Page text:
The Music Room is an elegiac memoir that interweaves three strands: the narrator's own idyllic childhood in a historic castle in the Midlands; a portrait of his elder brother, Richard, who suffers from severe epilepsy and brain damage; and a medical history of the understanding of epilepsy and brain neurological function. None of which might sound particularly riveting, but Fiennes has won prizes before and this book shows why.
Not a word is out of place (without any kind of conscious `literariness') as he navigates his way through this story. And what stood out most of all for me was the very ordinariness of the family: despite their home and life-style, despite Richard's illness, at heart this is a story about the deep, unquestioning, patient and tolerant love that makes the family what it is. The narrator says that he always understood that Richard was `different' from other brothers but he never fantasises an ideal Richard. The brother he has is who he is, and that is accepted.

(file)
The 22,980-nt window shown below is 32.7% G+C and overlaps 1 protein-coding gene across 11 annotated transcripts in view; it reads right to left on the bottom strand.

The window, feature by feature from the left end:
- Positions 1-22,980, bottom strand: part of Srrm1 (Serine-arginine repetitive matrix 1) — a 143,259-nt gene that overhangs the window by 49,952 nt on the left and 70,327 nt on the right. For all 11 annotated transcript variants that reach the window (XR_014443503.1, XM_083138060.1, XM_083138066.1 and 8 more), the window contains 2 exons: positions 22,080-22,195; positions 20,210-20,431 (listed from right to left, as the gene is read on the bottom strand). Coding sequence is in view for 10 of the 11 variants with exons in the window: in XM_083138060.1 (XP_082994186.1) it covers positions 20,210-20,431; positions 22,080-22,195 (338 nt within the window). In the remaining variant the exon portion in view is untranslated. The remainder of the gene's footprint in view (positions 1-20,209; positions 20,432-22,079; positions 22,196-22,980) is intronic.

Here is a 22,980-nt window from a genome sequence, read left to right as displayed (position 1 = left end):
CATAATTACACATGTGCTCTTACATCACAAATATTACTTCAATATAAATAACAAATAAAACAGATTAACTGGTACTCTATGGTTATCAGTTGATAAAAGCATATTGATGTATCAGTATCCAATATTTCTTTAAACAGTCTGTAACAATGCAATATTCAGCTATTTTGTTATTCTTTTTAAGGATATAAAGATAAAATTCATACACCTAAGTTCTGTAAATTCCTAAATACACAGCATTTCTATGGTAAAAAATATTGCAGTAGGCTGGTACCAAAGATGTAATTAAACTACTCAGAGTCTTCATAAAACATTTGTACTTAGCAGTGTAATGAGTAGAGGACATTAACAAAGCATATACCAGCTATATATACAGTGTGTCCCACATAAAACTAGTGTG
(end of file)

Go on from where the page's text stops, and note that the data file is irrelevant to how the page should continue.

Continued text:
The portrait of Richard himself is both harrowing and immensely tender: his illness is so bad that he is sent away to an epilepsy treatment centre during the week and only comes home at weekends. Gentle and somehow innocent, he slides into a pattern of violence, aggression, anger that takes it toll on everyone around him, not least those who love him best.
Fiennes writes with a very light touch: nothing is over-stated, everything restrained and spoken with dignity and respect. Images of Richard's father leaning against the house to draw strength from its centuries-old stone; his mother washing her adult son after he has wet the bed again, are offset by shimmering pictures of Richard holding an injured bird in his huge hands, and his triumphant recital of a remembered poem at his birthday party.
Ultimately this is a compassionate and very humane book, and one imbued with a kind of love not often celebrated in literature. Highly recommended.